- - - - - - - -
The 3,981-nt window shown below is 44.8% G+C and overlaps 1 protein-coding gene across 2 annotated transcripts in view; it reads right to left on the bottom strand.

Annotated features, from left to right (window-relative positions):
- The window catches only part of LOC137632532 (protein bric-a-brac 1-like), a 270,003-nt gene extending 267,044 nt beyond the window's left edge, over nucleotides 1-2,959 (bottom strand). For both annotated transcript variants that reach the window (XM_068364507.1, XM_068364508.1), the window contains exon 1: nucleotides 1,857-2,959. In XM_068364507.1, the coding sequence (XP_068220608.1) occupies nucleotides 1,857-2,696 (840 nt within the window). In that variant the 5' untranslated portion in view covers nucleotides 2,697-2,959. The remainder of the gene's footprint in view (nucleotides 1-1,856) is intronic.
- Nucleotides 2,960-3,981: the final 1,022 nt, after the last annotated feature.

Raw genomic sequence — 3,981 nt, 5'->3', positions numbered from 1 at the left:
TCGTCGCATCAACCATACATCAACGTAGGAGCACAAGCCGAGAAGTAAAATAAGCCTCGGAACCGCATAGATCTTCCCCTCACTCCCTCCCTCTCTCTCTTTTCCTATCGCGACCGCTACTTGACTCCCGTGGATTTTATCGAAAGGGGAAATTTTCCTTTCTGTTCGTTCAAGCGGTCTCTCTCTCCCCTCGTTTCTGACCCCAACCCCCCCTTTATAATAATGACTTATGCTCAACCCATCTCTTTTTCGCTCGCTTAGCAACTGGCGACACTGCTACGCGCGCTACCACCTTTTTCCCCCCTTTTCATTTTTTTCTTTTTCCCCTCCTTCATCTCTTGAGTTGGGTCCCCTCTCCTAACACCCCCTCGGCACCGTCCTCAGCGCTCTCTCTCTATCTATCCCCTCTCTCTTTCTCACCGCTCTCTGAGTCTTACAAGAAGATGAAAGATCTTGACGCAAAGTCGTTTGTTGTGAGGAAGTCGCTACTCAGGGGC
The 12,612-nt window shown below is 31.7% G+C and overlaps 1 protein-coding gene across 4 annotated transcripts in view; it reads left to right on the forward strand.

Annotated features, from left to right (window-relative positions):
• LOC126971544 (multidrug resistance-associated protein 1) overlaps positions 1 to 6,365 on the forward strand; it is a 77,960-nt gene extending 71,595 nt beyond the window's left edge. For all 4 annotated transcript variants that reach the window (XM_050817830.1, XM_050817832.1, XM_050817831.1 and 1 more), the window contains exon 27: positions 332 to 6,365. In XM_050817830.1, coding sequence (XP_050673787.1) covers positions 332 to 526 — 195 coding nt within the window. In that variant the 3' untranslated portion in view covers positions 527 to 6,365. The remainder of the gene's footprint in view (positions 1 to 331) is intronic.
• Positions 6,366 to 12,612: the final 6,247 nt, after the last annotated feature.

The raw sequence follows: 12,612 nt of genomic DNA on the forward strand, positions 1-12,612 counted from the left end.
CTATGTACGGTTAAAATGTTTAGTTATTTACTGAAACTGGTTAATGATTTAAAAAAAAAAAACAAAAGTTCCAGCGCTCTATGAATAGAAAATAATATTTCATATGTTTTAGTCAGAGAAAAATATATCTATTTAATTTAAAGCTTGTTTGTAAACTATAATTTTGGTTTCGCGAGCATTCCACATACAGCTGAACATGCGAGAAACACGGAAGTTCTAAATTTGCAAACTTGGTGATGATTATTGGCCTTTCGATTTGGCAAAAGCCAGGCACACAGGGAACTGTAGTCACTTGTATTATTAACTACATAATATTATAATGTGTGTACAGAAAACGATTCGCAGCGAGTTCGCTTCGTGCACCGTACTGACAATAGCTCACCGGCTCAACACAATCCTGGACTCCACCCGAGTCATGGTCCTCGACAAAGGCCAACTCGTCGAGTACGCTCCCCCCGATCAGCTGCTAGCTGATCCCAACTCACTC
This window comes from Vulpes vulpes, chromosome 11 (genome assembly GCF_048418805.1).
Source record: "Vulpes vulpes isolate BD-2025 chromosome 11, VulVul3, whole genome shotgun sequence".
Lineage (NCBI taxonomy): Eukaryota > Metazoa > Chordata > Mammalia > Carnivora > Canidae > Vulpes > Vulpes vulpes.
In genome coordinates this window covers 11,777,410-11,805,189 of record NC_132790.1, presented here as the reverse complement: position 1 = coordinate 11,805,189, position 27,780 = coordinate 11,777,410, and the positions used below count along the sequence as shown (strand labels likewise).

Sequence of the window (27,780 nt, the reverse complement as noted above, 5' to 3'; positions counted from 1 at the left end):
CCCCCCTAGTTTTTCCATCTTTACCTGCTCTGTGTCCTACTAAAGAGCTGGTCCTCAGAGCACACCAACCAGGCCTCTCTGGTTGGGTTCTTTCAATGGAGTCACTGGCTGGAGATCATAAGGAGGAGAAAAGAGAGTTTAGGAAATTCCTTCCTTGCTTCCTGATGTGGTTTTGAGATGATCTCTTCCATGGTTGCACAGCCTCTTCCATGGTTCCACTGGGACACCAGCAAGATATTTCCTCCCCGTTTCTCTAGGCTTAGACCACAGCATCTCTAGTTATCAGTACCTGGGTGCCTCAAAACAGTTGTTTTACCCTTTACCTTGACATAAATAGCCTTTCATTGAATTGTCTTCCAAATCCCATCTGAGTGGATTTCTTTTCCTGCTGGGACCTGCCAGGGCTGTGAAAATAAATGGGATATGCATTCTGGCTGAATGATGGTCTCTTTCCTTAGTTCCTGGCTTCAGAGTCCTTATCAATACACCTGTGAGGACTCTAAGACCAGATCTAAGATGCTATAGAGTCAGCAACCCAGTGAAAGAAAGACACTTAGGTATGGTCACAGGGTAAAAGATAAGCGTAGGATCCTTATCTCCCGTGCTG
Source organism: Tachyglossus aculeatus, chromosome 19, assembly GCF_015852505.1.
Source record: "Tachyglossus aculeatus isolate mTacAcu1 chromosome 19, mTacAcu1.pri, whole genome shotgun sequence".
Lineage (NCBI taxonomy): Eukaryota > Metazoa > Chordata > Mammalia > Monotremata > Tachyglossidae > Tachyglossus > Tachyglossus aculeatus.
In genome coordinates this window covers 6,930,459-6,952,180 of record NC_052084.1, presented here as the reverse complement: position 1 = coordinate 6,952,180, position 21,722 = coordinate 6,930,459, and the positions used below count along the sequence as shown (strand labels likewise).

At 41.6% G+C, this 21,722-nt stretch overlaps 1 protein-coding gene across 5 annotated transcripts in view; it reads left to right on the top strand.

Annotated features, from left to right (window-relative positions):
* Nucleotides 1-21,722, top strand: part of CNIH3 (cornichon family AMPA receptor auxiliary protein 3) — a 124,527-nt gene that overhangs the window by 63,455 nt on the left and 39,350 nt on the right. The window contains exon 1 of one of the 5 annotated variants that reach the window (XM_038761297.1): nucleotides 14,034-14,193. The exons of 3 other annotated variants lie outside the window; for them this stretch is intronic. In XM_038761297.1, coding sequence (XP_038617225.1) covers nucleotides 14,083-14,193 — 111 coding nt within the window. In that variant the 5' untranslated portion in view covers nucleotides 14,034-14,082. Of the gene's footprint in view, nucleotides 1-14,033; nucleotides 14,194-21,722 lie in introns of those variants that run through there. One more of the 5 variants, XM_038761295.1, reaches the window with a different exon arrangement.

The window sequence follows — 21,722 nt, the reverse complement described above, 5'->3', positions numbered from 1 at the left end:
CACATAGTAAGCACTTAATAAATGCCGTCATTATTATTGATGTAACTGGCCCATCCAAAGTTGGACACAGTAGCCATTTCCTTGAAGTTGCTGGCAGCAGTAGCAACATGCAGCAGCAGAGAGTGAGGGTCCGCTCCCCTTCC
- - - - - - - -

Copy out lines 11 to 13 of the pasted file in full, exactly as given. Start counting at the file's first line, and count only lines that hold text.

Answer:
The raw sequence follows: 12,612 nt of genomic DNA on the forward strand, positions 1-12,612 counted from the left end.
CTATGTACGGTTAAAATGTTTAGTTATTTACTGAAACTGGTTAATGATTTAAAAAAAAAAAACAAAAGTTCCAGCGCTCTATGAATAGAAAATAATATTTCATATGTTTTAGTCAGAGAAAAATATATCTATTTAATTTAAAGCTTGTTTGTAAACTATAATTTTGGTTTCGCGAGCATTCCACATACAGCTGAACATGCGAGAAACACGGAAGTTCTAAATTTGCAAACTTGGTGATGATTATTGGCCTTTCGATTTGGCAAAAGCCAGGCACACAGGGAACTGTAGTCACTTGTATTATTAACTACATAATATTATAATGTGTGTACAGAAAACGATTCGCAGCGAGTTCGCTTCGTGCACCGTACTGACAATAGCTCACCGGCTCAACACAATCCTGGACTCCACCCGAGTCATGGTCCTCGACAAAGGCCAACTCGTCGAGTACGCTCCCCCCGATCAGCTGCTAGCTGATCCCAACTCACTC
This window comes from Vulpes vulpes, chromosome 11 (genome assembly GCF_048418805.1).